Specific Diagnostic Studies did a study to find the learning style of students. They found that the typical student is 29% visual, 34% auditory, and 37% haptic (moving, touching, doing). Yet most classrooms use primarily visual and auditory teaching techniques. They ignore a full third of the learning opportunities.
In order to have their brains work in the optimum state, students need to be physically involved in the learning process. This means that children need to [gasp] get out of their seats. They need to move.
I have observed that school teachers feel like they're doing a good job when they successfully keep all the children in their seats and quiet. So when do they get to experience a 100% learning experience? Not very often.
In my experience, learning is not always neat and orderly. Children can be unpredictable, energetic, and loud. I don't see that as a problem, but an opportunity. Children should be moving and actively involved. If the child is having a hard time sitting through a lesson, it's because he is not engaged. The lesson is not serving his learning style. He is not a bad student, but it is a bad learning environment for him. He needs to move.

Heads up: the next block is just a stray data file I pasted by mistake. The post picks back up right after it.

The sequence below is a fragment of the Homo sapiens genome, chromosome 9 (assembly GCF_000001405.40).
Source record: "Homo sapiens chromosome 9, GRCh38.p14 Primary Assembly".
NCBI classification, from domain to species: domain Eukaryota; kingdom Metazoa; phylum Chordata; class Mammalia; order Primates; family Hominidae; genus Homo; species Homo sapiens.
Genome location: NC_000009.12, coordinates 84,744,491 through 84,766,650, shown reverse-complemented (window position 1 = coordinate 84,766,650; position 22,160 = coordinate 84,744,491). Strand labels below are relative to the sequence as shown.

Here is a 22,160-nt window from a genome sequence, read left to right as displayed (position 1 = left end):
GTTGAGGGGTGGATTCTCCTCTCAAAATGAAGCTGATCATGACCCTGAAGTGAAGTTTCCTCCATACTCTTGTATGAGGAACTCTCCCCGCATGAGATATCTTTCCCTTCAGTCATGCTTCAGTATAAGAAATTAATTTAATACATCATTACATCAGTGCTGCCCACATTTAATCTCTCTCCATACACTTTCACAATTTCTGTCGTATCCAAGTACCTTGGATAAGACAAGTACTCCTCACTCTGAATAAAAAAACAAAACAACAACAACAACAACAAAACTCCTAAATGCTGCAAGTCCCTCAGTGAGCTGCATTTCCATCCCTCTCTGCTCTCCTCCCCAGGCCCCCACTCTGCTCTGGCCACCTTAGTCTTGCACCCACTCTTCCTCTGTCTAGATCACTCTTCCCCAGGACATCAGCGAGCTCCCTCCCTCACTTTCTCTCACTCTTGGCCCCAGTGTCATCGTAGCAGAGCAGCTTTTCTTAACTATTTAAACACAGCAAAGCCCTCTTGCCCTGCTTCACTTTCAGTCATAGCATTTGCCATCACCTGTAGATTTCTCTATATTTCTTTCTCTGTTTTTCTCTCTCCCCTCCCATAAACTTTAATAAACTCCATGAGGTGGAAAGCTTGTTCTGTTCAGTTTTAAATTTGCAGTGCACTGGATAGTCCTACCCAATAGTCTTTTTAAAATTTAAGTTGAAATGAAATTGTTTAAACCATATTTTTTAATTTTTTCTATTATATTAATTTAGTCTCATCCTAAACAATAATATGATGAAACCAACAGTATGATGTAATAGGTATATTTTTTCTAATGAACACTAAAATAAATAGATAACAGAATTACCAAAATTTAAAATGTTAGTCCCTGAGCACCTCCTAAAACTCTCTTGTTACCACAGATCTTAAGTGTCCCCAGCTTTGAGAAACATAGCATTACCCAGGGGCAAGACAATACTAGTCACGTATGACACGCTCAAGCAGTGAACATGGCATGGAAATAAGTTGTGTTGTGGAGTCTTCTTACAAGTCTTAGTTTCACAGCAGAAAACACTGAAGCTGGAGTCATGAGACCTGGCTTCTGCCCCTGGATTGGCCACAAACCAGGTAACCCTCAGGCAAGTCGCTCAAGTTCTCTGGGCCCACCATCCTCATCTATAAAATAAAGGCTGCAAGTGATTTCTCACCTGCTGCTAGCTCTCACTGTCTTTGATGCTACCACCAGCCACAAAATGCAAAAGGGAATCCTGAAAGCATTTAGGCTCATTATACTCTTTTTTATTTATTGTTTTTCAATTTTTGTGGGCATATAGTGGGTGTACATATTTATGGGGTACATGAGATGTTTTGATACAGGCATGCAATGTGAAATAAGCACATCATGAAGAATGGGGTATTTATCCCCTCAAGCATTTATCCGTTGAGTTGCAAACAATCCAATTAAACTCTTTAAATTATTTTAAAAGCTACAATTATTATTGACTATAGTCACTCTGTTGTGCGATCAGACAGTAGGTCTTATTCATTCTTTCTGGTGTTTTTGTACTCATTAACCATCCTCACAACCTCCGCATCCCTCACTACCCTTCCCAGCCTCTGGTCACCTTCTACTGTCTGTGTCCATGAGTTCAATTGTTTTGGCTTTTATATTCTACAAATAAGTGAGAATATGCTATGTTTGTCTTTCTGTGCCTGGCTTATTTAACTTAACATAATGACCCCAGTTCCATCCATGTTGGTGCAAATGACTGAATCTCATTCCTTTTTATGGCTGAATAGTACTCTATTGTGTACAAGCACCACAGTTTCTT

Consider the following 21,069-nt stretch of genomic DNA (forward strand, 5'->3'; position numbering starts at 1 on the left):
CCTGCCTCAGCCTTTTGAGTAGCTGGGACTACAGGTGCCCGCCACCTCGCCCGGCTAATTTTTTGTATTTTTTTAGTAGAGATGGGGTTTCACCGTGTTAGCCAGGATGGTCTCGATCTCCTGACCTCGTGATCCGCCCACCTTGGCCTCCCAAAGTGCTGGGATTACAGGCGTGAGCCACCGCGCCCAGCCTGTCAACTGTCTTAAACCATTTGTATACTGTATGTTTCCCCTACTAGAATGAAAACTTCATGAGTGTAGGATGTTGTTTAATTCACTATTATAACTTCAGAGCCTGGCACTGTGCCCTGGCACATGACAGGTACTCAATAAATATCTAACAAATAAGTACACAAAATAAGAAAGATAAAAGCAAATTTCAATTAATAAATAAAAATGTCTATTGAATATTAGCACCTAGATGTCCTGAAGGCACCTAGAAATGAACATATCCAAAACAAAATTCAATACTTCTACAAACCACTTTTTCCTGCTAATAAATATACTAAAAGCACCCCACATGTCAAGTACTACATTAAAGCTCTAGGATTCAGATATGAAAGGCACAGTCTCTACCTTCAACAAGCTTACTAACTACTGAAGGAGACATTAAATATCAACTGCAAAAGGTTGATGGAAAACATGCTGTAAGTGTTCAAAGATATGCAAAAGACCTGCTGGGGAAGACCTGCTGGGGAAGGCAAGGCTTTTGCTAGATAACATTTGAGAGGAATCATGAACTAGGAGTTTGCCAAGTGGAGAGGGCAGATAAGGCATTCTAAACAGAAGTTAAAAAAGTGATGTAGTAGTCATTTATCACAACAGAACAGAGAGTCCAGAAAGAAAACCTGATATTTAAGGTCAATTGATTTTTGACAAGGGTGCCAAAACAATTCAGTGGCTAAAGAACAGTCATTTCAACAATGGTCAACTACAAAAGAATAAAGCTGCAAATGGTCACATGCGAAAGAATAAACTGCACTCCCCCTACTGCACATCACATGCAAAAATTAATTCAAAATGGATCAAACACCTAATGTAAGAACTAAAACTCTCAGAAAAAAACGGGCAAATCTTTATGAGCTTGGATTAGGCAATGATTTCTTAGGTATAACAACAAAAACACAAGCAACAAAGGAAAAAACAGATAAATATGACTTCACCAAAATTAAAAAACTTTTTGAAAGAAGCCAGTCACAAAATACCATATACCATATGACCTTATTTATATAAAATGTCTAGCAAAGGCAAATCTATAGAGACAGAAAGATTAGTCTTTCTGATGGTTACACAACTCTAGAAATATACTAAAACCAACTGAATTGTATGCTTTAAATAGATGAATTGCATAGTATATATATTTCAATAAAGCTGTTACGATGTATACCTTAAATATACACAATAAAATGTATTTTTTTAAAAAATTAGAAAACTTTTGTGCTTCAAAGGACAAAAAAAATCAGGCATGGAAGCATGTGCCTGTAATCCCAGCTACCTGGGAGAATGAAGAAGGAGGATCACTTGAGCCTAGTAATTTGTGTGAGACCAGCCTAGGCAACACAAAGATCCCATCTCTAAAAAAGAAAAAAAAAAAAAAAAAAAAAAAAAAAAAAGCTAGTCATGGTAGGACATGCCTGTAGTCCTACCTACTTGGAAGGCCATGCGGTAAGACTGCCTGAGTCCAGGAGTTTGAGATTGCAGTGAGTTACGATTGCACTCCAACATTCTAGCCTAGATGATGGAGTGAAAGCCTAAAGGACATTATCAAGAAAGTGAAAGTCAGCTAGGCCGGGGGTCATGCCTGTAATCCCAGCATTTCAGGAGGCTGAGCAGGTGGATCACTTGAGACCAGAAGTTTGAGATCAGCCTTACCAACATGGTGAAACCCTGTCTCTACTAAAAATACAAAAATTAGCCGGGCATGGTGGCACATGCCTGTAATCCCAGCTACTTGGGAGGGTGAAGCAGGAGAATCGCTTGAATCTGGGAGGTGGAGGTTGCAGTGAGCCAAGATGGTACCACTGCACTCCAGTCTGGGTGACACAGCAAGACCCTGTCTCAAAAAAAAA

I once had a Type-A teacher tell me that he can't teach unless he first has control of the classroom. He said, “They will never hear the lesson unless they are quiet and still.” Really? Personally, I can't tell if a child is even listening to me unless he is actively involved in the learning process. That means moving and talking.
Additionally, the way the teachers get the students to behave includes threats, punishments, and rewards. At best, these tactics make good order-takers. At worst, this environment is an emotionally toxic place and the students learn to abhor being there. Both of these situations make it difficult to learn.
We must provide learning situations that involve the whole student. Where they can move and explore. Yes, it can – and should – happen. I have been there. It is an incredible and wonderful experience.